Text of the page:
The issue of Gafà’s alleged corruption was never really settled. One of the most insistent accusers of Neville Gafà is Ivan Grech Mintoff, who seems to have good connections in Libya. Grech Mintoff has insisted for a long time that Gafà was paid huge sums of money for issuing visas.

Hell broke loose when Gafà – who now sports a beard – went to Libya on what one can call a mysterious visit. Grech Mintoff claims that the point of the trip was an attempt to bribe Libyans not to give evidence about Gafà’s corruption. At the same time, another claim surfaced: that those who were ready to give evidence against Gafà were refused visas and could not come to Malta to give evidence. To me there seems to be a contradiction between the two claims.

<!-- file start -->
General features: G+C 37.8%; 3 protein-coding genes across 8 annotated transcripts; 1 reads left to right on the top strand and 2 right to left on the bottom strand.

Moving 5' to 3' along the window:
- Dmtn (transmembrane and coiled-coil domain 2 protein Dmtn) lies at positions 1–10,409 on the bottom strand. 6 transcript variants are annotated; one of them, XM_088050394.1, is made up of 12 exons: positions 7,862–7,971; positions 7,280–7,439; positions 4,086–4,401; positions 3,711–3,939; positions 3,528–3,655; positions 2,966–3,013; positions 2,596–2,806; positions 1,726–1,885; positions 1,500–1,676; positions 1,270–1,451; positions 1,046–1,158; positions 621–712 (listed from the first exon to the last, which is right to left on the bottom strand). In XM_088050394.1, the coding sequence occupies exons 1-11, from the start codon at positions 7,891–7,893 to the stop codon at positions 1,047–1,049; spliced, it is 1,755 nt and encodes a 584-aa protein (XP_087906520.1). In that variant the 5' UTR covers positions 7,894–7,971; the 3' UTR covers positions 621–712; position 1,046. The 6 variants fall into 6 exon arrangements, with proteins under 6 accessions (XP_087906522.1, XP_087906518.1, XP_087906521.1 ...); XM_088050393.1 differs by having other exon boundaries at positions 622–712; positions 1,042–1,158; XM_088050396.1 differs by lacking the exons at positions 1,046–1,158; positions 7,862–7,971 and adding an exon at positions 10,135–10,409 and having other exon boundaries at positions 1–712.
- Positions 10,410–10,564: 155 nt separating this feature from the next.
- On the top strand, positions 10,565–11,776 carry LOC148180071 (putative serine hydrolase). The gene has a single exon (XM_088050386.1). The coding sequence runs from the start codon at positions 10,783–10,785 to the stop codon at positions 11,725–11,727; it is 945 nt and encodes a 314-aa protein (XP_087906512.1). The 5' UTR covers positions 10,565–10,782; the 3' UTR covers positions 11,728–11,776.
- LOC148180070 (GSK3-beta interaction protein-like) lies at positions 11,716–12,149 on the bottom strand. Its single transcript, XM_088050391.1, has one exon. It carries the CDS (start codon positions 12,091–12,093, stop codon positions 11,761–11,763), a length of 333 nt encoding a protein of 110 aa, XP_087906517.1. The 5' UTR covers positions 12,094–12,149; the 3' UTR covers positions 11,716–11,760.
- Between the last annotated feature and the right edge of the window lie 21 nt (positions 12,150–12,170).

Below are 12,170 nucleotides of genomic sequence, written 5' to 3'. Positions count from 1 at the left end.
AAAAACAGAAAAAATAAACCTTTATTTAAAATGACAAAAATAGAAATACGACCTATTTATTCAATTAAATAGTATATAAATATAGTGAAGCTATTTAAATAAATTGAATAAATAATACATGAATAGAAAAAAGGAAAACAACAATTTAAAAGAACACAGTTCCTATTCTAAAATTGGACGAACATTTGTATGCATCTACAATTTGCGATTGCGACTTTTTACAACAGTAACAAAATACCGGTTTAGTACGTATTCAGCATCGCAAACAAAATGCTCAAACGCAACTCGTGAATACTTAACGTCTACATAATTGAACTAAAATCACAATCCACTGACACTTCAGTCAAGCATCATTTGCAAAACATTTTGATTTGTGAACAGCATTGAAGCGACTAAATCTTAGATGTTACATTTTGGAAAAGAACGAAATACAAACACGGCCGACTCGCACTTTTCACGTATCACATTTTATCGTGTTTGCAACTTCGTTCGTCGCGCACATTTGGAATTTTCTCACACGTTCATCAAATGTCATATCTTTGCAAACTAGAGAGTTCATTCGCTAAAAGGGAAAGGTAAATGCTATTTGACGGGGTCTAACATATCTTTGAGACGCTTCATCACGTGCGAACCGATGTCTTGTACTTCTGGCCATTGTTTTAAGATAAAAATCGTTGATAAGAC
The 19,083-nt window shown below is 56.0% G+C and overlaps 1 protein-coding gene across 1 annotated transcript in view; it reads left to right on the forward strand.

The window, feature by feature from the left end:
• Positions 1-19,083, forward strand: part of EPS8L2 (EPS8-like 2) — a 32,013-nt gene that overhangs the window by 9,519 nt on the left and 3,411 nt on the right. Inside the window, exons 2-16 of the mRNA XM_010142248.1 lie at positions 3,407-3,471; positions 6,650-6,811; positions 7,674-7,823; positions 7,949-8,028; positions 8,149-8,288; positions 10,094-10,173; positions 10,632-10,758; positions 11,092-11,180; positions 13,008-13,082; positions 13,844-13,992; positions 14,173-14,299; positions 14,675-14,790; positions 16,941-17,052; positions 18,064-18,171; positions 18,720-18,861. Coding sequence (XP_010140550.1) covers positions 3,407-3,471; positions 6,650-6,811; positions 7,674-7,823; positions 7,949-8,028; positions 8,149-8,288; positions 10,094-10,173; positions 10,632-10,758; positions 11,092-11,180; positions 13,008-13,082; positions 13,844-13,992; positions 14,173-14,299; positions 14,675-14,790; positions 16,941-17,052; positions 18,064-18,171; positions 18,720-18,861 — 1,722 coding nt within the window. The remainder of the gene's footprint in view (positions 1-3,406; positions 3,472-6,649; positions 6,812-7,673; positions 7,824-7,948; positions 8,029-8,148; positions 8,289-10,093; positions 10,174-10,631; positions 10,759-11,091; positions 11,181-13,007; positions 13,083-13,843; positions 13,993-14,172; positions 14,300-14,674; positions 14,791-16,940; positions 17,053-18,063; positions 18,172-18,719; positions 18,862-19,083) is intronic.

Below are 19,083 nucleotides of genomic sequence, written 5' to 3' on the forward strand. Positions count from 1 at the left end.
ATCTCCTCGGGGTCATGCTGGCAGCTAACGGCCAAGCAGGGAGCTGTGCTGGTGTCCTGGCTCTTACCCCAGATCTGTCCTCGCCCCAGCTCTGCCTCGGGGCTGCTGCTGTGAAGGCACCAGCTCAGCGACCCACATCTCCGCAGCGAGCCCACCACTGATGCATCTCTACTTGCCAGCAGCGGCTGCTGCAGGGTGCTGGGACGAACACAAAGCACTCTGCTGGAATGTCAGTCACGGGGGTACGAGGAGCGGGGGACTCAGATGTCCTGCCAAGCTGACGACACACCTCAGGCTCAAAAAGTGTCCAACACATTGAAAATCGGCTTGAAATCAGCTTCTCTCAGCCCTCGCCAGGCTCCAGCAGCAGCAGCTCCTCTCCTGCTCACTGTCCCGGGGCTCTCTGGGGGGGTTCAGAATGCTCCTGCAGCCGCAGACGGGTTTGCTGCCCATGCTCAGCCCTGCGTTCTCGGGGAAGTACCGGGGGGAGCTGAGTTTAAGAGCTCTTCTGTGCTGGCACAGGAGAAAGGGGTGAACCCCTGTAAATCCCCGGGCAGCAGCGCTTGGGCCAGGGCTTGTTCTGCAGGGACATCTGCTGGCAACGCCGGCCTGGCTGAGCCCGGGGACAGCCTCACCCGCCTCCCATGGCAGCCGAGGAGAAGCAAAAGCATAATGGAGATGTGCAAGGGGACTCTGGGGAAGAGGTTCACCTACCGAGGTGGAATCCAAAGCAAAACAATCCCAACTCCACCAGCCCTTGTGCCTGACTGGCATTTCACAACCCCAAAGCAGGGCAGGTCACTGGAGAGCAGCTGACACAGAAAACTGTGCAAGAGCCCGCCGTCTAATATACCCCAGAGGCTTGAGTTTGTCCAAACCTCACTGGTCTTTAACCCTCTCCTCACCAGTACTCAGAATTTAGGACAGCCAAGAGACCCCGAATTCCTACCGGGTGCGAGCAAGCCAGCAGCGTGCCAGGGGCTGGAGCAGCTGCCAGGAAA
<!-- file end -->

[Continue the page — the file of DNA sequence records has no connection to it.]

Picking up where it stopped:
An official Libyan government website reported the visit and described Gafà as the Maltese Prime Minister’s ‘special envoy’. The Minister of Foreign Affairs quickly said that it does not know anything about this Libyan visit. The Prime Minister’s office and the Health Ministry’s office also denied that Gafà was working for them. Gafà said that he went to Libya on a private visit and later ‘admitted’ that he had ‘bumped’ into a notorious militia leader who was his friend.

During a TV programme, when Ivan Grech Mintoff gave what he claimed as details of Neville Gafà’s visit to Libya, he also alleged that Gafà was accompanied by a Kenneth Camilleri who is one of the Prime Minister’s security officers. This claim indicates that Gafà’s vist to Libya was far from being a private one.

Last Tuesday, The Times of Malta reported that the Deputy Prime Minister, Chris Fearne, had fired Gafà from the Foundation for Medical Services (FMS) that had been apparently giving Gafà a salary for work unconnected with it.